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The Bad continues…..the Red Tailed Hawks that nested in my tree this summer still linger and several times have left me disgusting- looking  heaps of loose feathers, which I can only  conclude was a the remains of  dinner.

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The Ugly…..  bald or semi bald Cardinals and Blue Jays  are somewhat common sightings.   The Bird World experts  is not quite sure why this happens but assures us the hair evidently grows back.

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These last shots  of mealtime discussions between a  Red Bellied Woodpecker and Blue Jay with  another mystery bird.  Anyone  have a guess who the mystery birds are?

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The Bad? or  The Smart?  This fledgling cardinal is a step ahead of the rest and  has no need for  discussion – he just intends to  undo and steal the whole  feeder.

 

Burkett’s laws of birding

The First Law of Birding: The greater the time spent searching for a rarity, the greater the chances it will be sitting on your car when you return to the parking lot.

The Second Law of Birding: There are two sides of a tree; the side facing you and the side where the bird is.

The Third Law of Birding: When you see the bird that you have always wanted to see, it will be in the last spot you thought of looking for it.

The Fourth Law of Birding: The best bird seen during a trip is usually seen in bad light, isn’t calling or singing, is seen for less than a second, and is the last “trip bird”.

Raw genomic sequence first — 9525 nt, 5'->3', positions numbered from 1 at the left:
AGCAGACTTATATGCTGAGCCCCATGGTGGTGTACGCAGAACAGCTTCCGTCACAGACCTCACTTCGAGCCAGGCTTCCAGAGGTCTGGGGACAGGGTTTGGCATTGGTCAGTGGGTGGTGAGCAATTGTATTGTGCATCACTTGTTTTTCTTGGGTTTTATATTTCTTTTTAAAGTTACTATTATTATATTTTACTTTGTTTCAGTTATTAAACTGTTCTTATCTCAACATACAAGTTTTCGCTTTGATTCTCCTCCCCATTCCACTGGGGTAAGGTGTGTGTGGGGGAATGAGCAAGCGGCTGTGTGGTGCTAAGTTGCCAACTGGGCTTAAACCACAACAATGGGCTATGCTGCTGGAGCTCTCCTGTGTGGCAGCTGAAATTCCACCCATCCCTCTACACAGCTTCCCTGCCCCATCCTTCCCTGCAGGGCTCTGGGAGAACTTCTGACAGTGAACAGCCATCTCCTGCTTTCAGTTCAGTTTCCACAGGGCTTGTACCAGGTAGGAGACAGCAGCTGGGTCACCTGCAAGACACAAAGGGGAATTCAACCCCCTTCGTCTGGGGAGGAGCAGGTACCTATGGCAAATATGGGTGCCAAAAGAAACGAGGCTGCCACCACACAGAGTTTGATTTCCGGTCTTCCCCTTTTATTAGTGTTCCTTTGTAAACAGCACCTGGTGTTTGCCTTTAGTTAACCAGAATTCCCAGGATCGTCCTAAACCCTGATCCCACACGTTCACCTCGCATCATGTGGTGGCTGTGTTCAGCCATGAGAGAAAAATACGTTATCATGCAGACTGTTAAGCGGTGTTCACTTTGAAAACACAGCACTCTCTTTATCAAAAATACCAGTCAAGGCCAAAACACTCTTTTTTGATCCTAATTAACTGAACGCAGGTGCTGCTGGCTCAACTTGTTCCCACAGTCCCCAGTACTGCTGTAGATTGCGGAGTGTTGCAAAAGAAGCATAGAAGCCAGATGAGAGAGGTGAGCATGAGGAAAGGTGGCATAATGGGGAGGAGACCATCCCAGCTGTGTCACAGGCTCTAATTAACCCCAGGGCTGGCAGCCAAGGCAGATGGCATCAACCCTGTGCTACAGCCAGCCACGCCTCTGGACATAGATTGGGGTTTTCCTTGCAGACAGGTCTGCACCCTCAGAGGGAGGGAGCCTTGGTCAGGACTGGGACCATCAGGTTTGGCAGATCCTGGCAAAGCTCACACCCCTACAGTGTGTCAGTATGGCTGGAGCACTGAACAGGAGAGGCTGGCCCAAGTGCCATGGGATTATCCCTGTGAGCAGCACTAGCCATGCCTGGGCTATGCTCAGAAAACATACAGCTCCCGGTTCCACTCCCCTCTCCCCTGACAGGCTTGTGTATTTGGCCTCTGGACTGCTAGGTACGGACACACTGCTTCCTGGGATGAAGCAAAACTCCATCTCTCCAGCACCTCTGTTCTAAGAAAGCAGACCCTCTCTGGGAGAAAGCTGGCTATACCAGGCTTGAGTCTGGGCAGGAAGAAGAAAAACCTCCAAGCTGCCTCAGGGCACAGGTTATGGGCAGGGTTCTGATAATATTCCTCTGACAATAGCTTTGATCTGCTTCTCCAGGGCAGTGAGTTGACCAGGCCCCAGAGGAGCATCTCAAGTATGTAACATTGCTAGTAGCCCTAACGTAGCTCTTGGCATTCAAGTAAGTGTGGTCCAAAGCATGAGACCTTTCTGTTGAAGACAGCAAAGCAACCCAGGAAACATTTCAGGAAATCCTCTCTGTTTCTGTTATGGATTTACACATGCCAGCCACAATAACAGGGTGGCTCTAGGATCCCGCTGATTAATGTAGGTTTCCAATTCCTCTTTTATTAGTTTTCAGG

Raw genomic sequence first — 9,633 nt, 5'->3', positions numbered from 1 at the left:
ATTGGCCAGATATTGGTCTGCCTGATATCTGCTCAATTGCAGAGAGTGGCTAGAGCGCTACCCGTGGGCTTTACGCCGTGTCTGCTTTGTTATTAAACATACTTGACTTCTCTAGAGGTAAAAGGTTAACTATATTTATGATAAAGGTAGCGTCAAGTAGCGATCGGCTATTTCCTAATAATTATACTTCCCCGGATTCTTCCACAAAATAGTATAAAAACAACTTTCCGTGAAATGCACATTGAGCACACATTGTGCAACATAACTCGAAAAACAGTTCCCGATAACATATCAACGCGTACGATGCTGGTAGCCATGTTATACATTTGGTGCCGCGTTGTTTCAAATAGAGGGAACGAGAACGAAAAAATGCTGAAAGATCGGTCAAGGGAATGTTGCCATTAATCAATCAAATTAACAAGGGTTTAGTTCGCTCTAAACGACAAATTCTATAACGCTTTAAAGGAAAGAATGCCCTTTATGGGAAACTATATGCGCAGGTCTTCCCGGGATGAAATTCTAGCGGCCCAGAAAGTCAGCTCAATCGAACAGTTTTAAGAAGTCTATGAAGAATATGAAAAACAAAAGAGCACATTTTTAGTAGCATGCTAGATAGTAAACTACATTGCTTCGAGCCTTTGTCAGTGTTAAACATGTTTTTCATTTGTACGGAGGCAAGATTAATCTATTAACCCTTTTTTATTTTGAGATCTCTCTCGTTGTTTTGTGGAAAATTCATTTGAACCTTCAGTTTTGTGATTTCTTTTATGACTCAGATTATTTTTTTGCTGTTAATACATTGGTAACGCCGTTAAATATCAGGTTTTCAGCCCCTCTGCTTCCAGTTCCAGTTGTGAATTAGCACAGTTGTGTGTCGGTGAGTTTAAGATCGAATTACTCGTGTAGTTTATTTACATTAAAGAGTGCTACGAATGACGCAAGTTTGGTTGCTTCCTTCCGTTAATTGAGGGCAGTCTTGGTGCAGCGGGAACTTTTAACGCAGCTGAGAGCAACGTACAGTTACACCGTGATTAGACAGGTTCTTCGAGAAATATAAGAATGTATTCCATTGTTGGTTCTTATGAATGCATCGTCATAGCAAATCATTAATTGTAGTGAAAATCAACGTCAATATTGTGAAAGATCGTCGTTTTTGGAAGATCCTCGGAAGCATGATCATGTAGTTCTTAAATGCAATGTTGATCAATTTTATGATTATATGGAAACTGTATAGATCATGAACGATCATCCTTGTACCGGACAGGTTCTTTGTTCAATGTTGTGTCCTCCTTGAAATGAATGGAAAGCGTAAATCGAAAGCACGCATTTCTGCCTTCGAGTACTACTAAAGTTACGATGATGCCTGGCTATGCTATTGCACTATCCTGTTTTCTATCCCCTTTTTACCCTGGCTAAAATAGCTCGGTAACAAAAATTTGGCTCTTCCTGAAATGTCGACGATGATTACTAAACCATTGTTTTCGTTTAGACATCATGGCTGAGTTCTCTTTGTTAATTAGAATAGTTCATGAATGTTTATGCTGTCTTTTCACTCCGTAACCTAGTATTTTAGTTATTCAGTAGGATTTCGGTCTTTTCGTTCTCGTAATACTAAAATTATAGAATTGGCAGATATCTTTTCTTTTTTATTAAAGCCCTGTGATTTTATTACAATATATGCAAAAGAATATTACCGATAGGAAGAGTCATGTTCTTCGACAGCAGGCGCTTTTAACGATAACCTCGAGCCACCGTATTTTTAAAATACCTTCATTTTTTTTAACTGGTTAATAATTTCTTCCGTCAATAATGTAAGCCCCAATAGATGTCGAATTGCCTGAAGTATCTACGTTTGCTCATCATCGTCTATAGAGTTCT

— by Cody Burkett, Phoenix, AZ

 

Thanks for reading!

Hope you enjoyed my back yard birding!

 

 

EVERYBIRDIE LOVES SUET

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January 21, 2016

These beautiful  Red-Bellied Woodpeckers are  daily visitors  to  my backyard, both at the suet feeder and also drinking from my bird bath all year round.

Hang some suet and the woodpeckers will come.  It  is a woodpecker  magnet.   All  birds, not just woodpeckers,   need  a higher  fat content  of food to give them energy and help keep them warm in the winter but I keep suet available year round and it’s always a popular stop for a bite.

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Starlings love suet also and come in multiples which  can  be a problem mostly because they chase all of the welcome  birds away.  Here is a novel moment when everyone is getting along and  sharing – or so I thought.  The moment I put my camera down this Red-Bellied Woodpecker leaned over and grabbed the tail feathers of the Starling!

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If you  have trouble telling the difference between a Downy Woodpecker and  a Hairy Woodpecker it helps to have them side by side.  I was so lucky to capture  this rare moment when both came to feast at the same time.   The Hairy Woodpecker is bigger and has a longer  peak.